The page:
What Does The Book Of Revelation Really Mean?

By Greg Carey, Huff Post Religion

This is the first installment of a three-part series.

We’ve survived Harold Camping. We survived Y2K, albeit with less distress than our ancestors survived Y1K. The world has survived end-time predictors as diverse as Billy Graham, William Miller and Jonathan Edwards. Now we face the purported final year of the Mayan Calendar.

Nevertheless, most Christian bookstores devote entire sections to the sort of “Bible Prophecy” literature that uses the Book of Revelation, among other biblical literature, to tell us that we are currently living in the last days.

Here’s the truth: no academic interpreter of Revelation understands the book as a roadmap for the future, much less as telling contemporary Christians that these are the last days. Instead, scholars understand that Revelation originally spoke to the conditions of its own time and place. It offered a specific group of first century Christians not only hope for the future but also an interpretation — a “revelation” — of the world they inhabited. In other words, the best way to understand Revelation does not require an official Dick Tracy Apocalyptic Decoder Ring. We best understand Revelation when we read it like any other ancient text, in its own historical and cultural context.

What makes biblical scholars so certain that Revelation does not provide a roadmap for the future? Two basic considerations lead us to this conclusion.

First, the book itself insists that it’s addressed to a specific group of churches to speak to their own circumstances. Let’s begin with Revelation’s introductory words (my translation, with notes):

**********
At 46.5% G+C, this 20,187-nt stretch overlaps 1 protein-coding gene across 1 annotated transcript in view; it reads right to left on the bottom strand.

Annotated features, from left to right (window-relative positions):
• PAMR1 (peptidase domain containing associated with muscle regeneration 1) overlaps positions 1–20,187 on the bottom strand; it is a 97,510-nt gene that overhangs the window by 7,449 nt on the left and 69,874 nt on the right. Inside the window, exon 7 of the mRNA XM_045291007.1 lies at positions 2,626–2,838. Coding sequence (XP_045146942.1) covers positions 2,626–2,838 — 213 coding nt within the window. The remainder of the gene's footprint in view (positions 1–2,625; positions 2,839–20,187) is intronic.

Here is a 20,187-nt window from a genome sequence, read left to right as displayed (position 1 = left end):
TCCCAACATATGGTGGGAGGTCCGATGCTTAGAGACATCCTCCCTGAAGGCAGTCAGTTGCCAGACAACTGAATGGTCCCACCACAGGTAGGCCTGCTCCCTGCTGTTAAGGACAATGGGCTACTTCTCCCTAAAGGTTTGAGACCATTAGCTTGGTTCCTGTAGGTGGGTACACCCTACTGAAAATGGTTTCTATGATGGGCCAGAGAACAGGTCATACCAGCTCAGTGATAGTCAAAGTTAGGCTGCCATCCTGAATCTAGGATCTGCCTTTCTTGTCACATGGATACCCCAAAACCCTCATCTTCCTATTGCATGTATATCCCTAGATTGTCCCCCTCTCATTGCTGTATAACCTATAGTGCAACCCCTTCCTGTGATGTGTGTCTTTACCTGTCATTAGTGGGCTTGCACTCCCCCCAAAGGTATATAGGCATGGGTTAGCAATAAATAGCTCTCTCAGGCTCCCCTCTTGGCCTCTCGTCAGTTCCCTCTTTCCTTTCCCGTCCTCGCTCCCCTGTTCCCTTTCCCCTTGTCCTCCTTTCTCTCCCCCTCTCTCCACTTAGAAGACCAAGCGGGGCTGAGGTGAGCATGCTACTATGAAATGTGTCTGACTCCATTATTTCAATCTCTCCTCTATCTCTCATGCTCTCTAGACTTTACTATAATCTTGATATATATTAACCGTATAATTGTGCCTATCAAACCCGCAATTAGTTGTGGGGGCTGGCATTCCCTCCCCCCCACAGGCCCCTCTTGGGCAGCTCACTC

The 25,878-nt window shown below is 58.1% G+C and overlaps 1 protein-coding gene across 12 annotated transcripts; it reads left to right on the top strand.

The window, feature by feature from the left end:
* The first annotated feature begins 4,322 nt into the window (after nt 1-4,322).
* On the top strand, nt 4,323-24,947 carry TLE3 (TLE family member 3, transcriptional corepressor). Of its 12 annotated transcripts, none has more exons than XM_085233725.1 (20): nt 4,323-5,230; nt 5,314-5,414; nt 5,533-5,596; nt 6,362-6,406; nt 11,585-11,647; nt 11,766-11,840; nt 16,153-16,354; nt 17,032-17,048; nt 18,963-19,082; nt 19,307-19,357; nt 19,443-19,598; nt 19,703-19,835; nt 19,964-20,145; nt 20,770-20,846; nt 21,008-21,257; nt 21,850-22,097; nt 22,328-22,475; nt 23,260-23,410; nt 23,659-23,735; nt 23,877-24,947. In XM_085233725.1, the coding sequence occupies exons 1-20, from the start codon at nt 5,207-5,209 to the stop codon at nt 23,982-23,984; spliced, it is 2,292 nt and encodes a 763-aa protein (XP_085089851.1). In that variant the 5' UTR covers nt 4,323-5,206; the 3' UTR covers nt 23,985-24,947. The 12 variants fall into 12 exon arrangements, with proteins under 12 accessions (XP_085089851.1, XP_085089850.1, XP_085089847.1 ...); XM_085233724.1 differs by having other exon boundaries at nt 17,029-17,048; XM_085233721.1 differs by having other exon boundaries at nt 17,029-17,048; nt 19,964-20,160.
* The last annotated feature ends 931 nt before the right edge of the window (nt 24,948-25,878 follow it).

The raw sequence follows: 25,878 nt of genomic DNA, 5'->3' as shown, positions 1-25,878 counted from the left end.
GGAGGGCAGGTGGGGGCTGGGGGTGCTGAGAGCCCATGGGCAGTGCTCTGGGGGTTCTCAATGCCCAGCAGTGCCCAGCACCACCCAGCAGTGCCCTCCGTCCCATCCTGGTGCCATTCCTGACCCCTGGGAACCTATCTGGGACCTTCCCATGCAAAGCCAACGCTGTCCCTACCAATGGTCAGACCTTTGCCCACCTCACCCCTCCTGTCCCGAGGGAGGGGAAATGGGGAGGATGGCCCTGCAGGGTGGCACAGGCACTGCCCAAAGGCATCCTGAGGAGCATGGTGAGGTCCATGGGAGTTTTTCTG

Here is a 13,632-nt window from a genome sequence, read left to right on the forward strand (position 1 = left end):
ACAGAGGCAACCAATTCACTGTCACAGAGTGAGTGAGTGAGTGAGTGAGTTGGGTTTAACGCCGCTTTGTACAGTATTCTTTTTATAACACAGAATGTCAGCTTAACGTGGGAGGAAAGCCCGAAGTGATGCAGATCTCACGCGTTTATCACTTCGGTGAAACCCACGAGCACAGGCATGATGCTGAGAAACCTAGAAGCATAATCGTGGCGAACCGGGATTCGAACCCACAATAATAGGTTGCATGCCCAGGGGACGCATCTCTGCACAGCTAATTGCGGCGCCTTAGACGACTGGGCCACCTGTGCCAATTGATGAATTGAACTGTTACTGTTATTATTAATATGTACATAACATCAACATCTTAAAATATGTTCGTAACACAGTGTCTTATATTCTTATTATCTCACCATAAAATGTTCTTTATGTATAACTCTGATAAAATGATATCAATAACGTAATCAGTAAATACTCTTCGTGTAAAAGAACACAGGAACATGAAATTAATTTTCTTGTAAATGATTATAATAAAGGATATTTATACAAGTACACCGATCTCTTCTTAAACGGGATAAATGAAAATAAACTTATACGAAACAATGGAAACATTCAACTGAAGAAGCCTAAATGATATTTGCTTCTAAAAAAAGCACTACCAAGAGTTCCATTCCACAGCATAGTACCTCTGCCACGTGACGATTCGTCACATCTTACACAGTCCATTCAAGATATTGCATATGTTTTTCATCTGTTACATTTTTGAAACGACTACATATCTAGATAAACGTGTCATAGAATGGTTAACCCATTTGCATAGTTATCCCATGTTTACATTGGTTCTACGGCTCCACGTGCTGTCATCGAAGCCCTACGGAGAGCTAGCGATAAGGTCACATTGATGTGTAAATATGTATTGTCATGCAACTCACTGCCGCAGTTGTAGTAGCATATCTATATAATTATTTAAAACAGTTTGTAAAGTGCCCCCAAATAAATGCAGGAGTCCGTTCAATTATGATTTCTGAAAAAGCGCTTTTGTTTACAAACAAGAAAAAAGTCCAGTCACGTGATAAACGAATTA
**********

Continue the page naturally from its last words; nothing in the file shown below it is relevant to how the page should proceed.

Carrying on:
A revelation (Greek: apokalypsis) of [or from] Jesus Christ, which God gave by means of him to show his [God’s? Christ’s?] slaves the things that must happen soon, and he [God? Christ?] made it known by sending his angel to his slave John, who testified to the word of God and the testimony of Jesus, everything he saw. Blessed is the one who reads aloud and blessed are those who hear the words of the prophecy and keep the things that are written in it, for the time is near. John, to the seven churches that are in Asia…

Working back, we observe several things. First, Revelation is addressed to seven churches in the Roman province of Asia. We’d locate them in western Turkey today. Identified in chapters two and three, these churches inhabited some of the major cities in the Roman Empire, including Ephesus, a top five city of the day. Second, Revelation’s author John describes the vision as speaking to things that must happen “soon” for “the time is near.” This is no minor point, nor is it to be spiritualized to mean something other than what it says. At several points Revelation reminds those ancient Christians to expect their redemption to come “soon” (1:1, 3, 19; 3:11; 22:7, 12, 20). Revelation was written not to tell us what to expect in our future but to give ancient Christians hope for dealing with their own. While modern interpreters disagree on many points, almost all agree on the basic historical circumstances addressed by Revelation.

(We’ll address Revelation’s message to those ancient believers in our next post.)

Second, we know a lot about the kind of literature Revelation represents. Revelation is an apocalypse, a form of literature with which biblical scholars have grown quite familiar. Indeed, Revelation constitutes the first book that calls itself an apocalypse. (The Greek word apokalypsisstands as the book’s very first word.)